In the past it’s been reported that the strongest programs were created in consultation with staff and created a culture of health, intertwining individual health promotion efforts with the overall company goals and objectives.
Another element of employee well-being will be linked to the actual office environment with a focus on air and water quality, and natural light available as these are said to affect staff both physically and mentally and can even affect productivity levels.
2. Technology Ready
The “Internet of Things” (IoT) is changing the way we work today and will continue to do so. In some existing workplaces, employees can control lighting and temperature or enter their building using facial recognition. Artificial Intelligence technology will automate mundane tasks such as booking meeting rooms and global offices will be connected using virtual reality devices. Read more on AI and office design >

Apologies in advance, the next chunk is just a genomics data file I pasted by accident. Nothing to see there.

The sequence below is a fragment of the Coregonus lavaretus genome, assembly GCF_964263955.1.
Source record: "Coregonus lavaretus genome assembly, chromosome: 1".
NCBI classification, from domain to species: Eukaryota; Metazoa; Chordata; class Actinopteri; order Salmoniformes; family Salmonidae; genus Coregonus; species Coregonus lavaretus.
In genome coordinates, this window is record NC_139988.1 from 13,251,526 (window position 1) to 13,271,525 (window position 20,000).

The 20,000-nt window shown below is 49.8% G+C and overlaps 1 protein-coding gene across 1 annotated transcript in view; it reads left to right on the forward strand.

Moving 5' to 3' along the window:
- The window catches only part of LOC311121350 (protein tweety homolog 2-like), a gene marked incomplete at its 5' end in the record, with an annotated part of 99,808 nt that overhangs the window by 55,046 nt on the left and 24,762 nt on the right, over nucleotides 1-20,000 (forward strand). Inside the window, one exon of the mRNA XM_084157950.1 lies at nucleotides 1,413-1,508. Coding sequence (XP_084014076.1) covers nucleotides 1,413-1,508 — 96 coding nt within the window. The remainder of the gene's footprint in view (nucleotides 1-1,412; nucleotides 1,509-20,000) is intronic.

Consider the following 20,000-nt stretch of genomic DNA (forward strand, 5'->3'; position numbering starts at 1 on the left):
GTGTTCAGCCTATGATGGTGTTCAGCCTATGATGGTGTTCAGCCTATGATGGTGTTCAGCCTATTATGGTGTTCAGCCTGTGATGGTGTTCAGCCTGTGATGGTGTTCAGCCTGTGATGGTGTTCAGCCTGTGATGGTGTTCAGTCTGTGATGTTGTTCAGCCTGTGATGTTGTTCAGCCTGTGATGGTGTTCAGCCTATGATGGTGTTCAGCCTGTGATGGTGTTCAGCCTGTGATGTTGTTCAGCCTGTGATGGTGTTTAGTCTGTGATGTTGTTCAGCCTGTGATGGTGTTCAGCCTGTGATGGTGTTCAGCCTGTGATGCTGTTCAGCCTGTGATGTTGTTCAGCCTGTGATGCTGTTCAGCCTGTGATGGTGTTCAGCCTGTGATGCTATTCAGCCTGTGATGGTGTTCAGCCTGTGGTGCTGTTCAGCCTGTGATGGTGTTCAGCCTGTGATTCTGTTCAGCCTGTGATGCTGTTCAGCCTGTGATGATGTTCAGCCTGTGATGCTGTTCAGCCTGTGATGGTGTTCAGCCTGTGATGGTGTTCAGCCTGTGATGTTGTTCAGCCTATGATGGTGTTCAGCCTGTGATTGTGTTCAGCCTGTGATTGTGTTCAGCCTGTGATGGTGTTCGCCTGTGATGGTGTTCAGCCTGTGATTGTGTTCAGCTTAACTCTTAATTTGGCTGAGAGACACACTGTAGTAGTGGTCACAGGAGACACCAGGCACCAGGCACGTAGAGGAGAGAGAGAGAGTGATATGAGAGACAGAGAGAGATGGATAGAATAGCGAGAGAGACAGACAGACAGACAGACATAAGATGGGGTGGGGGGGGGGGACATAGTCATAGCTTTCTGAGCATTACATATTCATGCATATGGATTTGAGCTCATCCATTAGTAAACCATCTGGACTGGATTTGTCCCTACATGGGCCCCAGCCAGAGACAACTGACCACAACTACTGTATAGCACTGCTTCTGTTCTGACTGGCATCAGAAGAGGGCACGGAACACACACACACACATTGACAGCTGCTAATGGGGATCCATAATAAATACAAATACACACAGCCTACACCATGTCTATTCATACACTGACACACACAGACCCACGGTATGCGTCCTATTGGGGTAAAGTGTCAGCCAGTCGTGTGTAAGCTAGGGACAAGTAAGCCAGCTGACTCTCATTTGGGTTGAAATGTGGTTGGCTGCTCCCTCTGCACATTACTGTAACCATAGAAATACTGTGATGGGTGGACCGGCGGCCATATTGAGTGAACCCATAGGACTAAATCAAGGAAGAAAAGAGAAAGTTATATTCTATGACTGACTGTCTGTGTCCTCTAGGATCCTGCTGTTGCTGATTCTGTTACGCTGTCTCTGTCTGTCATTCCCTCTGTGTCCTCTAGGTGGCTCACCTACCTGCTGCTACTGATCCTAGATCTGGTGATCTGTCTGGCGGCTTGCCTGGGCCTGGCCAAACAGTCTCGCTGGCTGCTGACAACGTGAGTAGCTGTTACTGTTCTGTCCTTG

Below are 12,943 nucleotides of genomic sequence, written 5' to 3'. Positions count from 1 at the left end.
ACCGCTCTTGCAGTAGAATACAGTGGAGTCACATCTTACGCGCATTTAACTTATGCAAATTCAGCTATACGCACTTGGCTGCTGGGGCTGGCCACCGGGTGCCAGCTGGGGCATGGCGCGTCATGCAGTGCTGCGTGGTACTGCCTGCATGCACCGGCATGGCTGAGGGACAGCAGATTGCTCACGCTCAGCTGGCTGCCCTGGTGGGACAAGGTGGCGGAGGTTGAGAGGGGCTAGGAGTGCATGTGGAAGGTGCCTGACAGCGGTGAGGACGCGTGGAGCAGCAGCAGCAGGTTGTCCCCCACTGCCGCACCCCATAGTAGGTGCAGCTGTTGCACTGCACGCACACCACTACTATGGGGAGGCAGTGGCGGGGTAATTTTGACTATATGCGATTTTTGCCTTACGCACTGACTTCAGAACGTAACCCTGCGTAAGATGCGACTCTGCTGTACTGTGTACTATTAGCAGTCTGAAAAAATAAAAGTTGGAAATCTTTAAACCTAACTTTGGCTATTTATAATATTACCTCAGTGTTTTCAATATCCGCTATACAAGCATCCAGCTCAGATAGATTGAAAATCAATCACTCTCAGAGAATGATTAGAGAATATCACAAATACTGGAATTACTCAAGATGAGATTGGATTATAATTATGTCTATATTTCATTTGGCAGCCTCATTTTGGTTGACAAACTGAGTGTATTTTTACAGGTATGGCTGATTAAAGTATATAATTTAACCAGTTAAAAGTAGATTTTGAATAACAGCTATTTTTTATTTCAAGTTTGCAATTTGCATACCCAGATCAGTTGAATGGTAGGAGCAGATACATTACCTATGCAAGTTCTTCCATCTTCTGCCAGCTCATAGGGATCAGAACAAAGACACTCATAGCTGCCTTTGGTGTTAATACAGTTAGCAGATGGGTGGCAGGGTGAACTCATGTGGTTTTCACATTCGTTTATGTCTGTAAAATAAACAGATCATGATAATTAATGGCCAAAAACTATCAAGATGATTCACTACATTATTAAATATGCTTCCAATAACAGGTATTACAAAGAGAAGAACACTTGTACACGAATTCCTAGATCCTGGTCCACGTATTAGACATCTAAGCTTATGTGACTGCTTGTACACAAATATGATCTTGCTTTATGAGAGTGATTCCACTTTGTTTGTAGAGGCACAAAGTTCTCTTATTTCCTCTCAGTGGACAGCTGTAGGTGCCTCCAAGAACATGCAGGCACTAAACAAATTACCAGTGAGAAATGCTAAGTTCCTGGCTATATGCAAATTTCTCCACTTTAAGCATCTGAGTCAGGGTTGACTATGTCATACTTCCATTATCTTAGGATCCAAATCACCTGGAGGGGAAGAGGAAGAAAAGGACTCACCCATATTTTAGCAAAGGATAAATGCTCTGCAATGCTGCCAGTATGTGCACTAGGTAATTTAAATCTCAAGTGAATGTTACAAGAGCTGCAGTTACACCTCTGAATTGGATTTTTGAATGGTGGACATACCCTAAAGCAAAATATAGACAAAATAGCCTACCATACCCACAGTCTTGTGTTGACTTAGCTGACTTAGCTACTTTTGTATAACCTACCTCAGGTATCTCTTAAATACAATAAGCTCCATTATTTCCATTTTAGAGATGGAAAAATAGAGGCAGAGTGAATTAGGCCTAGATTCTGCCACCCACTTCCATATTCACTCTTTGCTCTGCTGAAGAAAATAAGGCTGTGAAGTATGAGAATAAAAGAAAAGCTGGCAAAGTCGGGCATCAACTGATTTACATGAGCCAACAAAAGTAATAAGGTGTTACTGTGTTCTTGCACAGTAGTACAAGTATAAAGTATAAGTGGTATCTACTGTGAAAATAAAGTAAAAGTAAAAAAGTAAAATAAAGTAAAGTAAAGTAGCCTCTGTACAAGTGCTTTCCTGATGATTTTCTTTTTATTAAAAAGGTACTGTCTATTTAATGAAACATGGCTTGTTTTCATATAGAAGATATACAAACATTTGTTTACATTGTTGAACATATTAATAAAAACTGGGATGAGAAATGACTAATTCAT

An example of where technology in the workplace is heading is The Edge Building in Amsterdam, which is mostly occupied by Deloitte. It’s said to be the smartest building in the world and the greenest.
Some interesting facts about The Edge Building:
- The British rating agency BREEAM, gave it the highest sustainability score ever awarded with 98.4 percent.
- The building recognises your car and directs you to a car space
- A Smartphone app can check your schedule and locates a desk for you
- Wherever you are in the office the app knows your lighting and temperature preferences and adjusts them accordingly.
- The coffee machine even remembers how you like your coffee!5
3. The Agile Workplace for the Agile Worker
What is an agile workplace? Agile innovation methods came from software development companies but have now been widely adopted by a variety of industries and companies. The Harvard Business Review says agile methodologies ‘involve new values, principles, practices, and benefits and are a radical alternative to command-and-control-style management. By taking people out of their functional silos and putting them in self-managed and customer-focused multidisciplinary teams, the agile approach is not only accelerating profitable growth but also helping to create a new generation of skilled general managers.’6